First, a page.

Request For Comments: Importing CSS Files
Posted 9 July 2018 by Natalie Weizenbaum
As Dart Sass catches up with Ruby Sass in terms of usability, we’re starting work on adding new features to the language. The first feature we’re looking at is one that’s long been requested by users: adding support for importing plain CSS files without having to rename them to
.scss. Not only do we expect this to be very useful, it’s already partially implemented in LibSass, so this will help bring the implementations more in line with one another.
We’re also trying out a new process with this feature. In order to help keep the behavior of different implementations in sync, we’re starting with a prose specification of the feature before moving on to writing code. We’re also taking this as an opportunity to solicit feedback from you, the Sass community! We want to hear your thoughts on the new feature while we have a chance to revise it based on that feedback.
Historically, the reference implementations of Sass—first Ruby Sass, then Dart Sass—only supported importing other Sass files. However, LibSass supported importing CSS files as well, interpreting them as though they were SCSS. Although this technically violated the implementation guide’s prohibition on unilaterally extending the language, these CSS imports were useful and were widely adopted in the Node.js community.
This became particularly clear when, at the language team’s urging, LibSass added deprecation warnings for CSS imports and users were left without a suitable replacement. The language team came together to discuss the problem, and decided to move towards allowing CSS imports but forbidding the use of non-CSS features in the imported files. The proposal describes the specifics of that idea.
LibSass’s behavior at time of writing is to import files with the extension
.css at the same precedence level as those with the
.sass extensions, and to throw an error if an import is ambiguous between a
.css file and a
The proposal seeks to strike a balance between preserving compatibility with LibSass’s existing behavior and moving towards a more principled scheme for loading CSS. This is particularly important as we intend to allow
@use to load CSS files without Sass features, so we want the existing CSS loading support to be as similar as possible.
Locating CSS files for import works similarly under the proposal as it does in LibSass currently: a relative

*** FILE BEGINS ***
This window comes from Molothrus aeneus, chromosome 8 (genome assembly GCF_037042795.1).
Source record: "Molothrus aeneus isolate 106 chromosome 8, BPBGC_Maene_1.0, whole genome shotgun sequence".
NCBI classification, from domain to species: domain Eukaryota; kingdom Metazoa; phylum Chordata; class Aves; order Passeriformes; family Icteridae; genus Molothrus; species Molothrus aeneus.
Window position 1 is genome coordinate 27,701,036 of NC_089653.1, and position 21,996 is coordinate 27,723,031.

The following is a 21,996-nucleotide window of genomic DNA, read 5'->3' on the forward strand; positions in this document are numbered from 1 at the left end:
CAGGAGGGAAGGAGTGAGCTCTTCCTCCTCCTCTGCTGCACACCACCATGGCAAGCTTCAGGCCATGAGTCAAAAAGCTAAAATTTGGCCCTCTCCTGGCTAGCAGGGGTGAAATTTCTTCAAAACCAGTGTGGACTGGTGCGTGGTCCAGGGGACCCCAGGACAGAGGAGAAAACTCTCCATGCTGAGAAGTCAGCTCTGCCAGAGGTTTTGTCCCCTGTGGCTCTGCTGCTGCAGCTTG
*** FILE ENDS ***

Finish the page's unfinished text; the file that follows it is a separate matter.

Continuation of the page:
.css file takes precedence over files with any extension on the load path, a
.css file earlier on the load path takes precedence over a file with any extension later on the load path, and
foo.css takes precedence over
The only difference in loading scheme occurs when an import is ambiguous between a
.css file and a
.sass file at the same path. LibSass currently produces an error here, but in order to maximize compatibility with existing Dart Sass (and Ruby Sass) behavior, the proposal has the
.sass file taking precedence. This is not a breaking change to LibSass’s behavior, since it only applies in situations that would previously have produced an error.
The proposal diverges significantly from LibSass in parsing the imported CSS files, though: it forbids all use of SCSS features in the parsed files. Most SCSS features produce errors (rather than compiling to plain, likely-invalid CSS) in order to help users who accidentally wrote SCSS in their CSS realize what’s going wrong. However, features like
@import that overlap with plain CSS continue to be rendered as CSS.
In order to avoid a sudden backwards-incompatible change in LibSass, this also includes a proposal for a set of deprecation warnings that can be added to LibSass’s existing behavior to steer users away from using Sass features in their imported CSS without entirely breaking their build process.
Giving Feedback permalinkGiving Feedback
If you want more details on exactly how the proposed behavior will work, head over to the
sass/language repo and read the full proposal. You can skip the Background and Summary sections, since they’re included above. Be aware, though, that it’s written to be a specification; it’s a great for figuring out how exactly an edge case should work, but it’s not as conversational as the sections quoted above.
If you have any issues with the proposal as written, or if it doesn’t cover a use-case that’s important to you, please bring that up in the
sass/language issue tracker. We’ll be leaving it open for discussion for at least two weeks before we mark the proposal as “accepted” and move on to the implementation phase.
Please be aware, though, that while we welcome community feedback, the design of Sass is ultimately in the hands of the language team. We’ll absolutely consider the perspectives and use-cases of users who speak up, but it’s also our job to consider all the users who are new to Sass or even to CSS and who don’t yet know to read blogs or comment on issue trackers. Remember that our careful decision-making made Sass what it is today, and have patience with us if we don’t make the decisions you would have!